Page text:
So how do they do it? A United Nations study recently discovered that Iceland has the lowest young adult and teen substance abuse rate in all of Europe. Incredible. This may be the key to why crime rates and socio-economic difficulties have been so few and far between in the nation. The island nation takes responsibility for the well-being of their youth at a very young age, ensuring that their adolescents, teens, and young adults are put on the right path when they are young.

Iceland has been able to reduce their substance abuse rates to unprecedented lows by making after-school programs for youth of all ages a mandatory requirement for graduation. This approach keeps young people off of the streets, out of trouble, and away from situations that might involve peer pressure or drug use. Furthermore, Icelandic families are encouraged to engage in interactive family activities that involve the children, regardless of their age.

Iceland has shown that the salvation and improvement of a society depend significantly on the proper upbringing of the youth of that society. While we might not be able to mimic Iceland’s strategies exactly, we can absolutely utilize their principles in our efforts to resolve our own young adult substance abuse condition.

Canada and “Treatment First”

Canadian doctor checking patient

Our neighbors to the North are pursuing a path of decriminalization of drugs, which is not a wise decision by any means. A society that allows drugs is a society that will devolve down the dwindling spiral of degradation. However, Canada is doing something very correct, something that our nation could learn from. Canada almost always sends Canadian drug addicts to drug and alcohol addiction treatment centers, not jail cells. This is something that the Canadian governments are very adamant about, and something that we could all learn from.

In the United States, our nation pendulum-swings back and forth constantly on whether or not to approach drug addicts with an insistence on treatment or an insistence on incarceration. Just recently, in fact, our nation seesawed from a pro-treatment stance under the Obama Administration to a pro-incarceration stance under the Trump Administration. Without getting political at all, it becomes next to impossible to address a society’s drug problem when we constantly swing from one approach to another.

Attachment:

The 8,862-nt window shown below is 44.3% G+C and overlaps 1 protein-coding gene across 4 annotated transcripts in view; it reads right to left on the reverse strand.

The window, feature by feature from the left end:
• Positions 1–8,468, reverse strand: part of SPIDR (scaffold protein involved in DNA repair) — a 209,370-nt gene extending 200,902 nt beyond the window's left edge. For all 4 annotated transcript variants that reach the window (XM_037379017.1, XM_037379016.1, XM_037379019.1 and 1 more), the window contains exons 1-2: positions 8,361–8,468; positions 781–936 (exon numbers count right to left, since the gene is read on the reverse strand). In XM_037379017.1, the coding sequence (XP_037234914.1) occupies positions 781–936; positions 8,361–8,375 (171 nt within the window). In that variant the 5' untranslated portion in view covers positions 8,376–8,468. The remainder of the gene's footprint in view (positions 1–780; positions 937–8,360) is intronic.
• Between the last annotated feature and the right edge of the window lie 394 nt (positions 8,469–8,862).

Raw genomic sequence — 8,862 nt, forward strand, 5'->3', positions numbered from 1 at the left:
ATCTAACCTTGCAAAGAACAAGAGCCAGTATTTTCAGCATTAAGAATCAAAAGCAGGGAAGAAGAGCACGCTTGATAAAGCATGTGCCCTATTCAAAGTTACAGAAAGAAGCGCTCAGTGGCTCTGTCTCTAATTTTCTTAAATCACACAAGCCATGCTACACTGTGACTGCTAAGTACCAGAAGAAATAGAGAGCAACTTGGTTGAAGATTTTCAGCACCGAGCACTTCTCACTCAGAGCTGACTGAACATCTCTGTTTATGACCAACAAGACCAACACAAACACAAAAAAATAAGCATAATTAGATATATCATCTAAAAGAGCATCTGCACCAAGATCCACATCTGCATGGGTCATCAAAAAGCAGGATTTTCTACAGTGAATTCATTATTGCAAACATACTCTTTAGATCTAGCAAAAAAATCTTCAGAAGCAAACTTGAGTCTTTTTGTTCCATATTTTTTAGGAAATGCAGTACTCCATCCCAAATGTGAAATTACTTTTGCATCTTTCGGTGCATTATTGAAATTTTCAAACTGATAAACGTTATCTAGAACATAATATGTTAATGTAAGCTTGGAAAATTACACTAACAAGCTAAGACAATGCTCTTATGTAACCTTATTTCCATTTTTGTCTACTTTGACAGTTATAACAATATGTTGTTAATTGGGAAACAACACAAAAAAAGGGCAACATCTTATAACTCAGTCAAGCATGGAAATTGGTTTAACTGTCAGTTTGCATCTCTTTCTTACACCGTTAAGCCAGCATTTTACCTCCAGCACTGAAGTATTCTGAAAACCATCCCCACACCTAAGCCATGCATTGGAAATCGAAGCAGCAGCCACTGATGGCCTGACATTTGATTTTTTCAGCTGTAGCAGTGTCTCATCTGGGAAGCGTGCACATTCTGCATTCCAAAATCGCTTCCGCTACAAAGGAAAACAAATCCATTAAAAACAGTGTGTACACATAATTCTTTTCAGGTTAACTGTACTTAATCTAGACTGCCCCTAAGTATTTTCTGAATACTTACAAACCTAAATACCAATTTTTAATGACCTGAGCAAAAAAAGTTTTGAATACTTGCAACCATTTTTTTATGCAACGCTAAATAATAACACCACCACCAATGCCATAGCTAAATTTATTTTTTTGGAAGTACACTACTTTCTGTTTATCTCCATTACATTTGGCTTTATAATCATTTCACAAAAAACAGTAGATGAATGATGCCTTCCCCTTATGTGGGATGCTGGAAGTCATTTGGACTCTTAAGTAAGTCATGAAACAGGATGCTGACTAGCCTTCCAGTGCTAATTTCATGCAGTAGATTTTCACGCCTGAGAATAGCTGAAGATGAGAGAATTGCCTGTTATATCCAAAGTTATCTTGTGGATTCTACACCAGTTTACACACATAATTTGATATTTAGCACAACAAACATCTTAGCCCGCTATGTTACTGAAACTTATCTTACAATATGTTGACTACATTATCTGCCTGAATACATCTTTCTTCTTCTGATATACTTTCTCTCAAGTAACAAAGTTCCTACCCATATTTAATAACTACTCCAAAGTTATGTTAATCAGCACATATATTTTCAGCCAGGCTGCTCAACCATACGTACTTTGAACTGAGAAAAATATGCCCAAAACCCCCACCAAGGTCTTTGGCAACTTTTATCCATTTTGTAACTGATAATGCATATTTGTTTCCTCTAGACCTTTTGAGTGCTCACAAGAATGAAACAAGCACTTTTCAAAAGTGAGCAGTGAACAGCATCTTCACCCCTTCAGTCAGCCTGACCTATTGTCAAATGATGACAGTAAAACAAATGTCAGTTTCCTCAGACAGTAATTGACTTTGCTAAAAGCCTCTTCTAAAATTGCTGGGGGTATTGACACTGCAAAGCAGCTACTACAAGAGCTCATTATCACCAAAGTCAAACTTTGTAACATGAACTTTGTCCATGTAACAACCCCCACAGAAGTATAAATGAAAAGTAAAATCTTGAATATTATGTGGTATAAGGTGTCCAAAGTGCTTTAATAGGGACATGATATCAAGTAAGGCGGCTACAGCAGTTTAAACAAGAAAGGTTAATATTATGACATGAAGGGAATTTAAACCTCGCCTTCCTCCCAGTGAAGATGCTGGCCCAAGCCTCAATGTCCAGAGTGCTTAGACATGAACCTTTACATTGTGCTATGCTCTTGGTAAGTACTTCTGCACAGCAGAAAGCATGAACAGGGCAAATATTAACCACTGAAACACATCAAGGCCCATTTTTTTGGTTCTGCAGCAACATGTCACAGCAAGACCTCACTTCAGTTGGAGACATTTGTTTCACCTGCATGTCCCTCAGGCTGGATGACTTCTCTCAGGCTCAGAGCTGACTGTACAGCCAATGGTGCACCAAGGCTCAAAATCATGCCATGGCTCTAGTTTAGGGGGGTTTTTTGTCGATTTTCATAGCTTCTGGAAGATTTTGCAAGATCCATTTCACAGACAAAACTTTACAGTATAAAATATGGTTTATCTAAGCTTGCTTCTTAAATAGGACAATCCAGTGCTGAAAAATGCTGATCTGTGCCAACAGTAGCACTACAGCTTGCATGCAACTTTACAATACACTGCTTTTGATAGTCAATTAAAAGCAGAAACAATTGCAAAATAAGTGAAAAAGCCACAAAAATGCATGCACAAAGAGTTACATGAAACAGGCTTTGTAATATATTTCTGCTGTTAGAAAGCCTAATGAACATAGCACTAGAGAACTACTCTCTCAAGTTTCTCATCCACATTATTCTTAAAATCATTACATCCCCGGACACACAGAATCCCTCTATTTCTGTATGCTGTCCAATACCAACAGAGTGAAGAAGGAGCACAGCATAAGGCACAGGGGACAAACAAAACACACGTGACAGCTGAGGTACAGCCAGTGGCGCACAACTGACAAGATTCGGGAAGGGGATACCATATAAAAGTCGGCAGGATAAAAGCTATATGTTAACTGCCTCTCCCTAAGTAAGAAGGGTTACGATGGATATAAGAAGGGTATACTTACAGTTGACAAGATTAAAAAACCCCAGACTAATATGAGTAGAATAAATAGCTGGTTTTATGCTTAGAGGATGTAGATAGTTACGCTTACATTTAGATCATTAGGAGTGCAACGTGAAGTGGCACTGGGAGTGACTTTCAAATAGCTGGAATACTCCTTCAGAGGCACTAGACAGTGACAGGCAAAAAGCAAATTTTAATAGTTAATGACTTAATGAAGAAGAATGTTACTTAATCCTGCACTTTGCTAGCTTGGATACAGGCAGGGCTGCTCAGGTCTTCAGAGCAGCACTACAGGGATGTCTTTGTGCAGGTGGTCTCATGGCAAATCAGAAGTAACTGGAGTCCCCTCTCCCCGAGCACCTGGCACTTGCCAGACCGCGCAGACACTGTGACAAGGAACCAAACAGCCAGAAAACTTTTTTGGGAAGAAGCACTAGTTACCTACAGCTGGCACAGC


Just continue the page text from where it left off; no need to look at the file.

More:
We should take a page out of Canada’s book in the form of treatment as being the primary approach to addiction, not incarceration. Drug addicts and alcoholics do not get better when we simply throw them in jail cells and forget about them.

Change is Necessary

For the last twenty years, the drug and alcohol addiction scene has gotten progressively worse across the United States. This is a problem that seems to only become more harmful. If we do not change or alter our approach to the problem, it will likely become far more dangerous.

It is time that we look outwards in an effort to revolutionize our approach to drug addiction. Better care and attention to our youth, better after-school programs, more of a family-oriented focus to our kids’ upbringing, and a treatment-first approach to addicts for those who still become addicted are all strategies that have worked in other countries that we could absolutely implement here.

Drug addiction and alcoholism are without a doubt one of the most terrible and unpleasant afflictions to beset a society. The United States is stricken with this more so now than perhaps ever before in our history. We can resolve this condition and overcome it, absolutely, but it will take drastic effort and levels of commitment on the part of Americans everywhere to do so. It is a worthwhile mission.




After working in addiction treatment for several years, Ren now travels the country, studying drug trends and writing about addiction in our society. Ren is focused on using his skill as an author and counselor to promote recovery and effective solutions to the drug crisis. Connect with Ren on LinkedIn.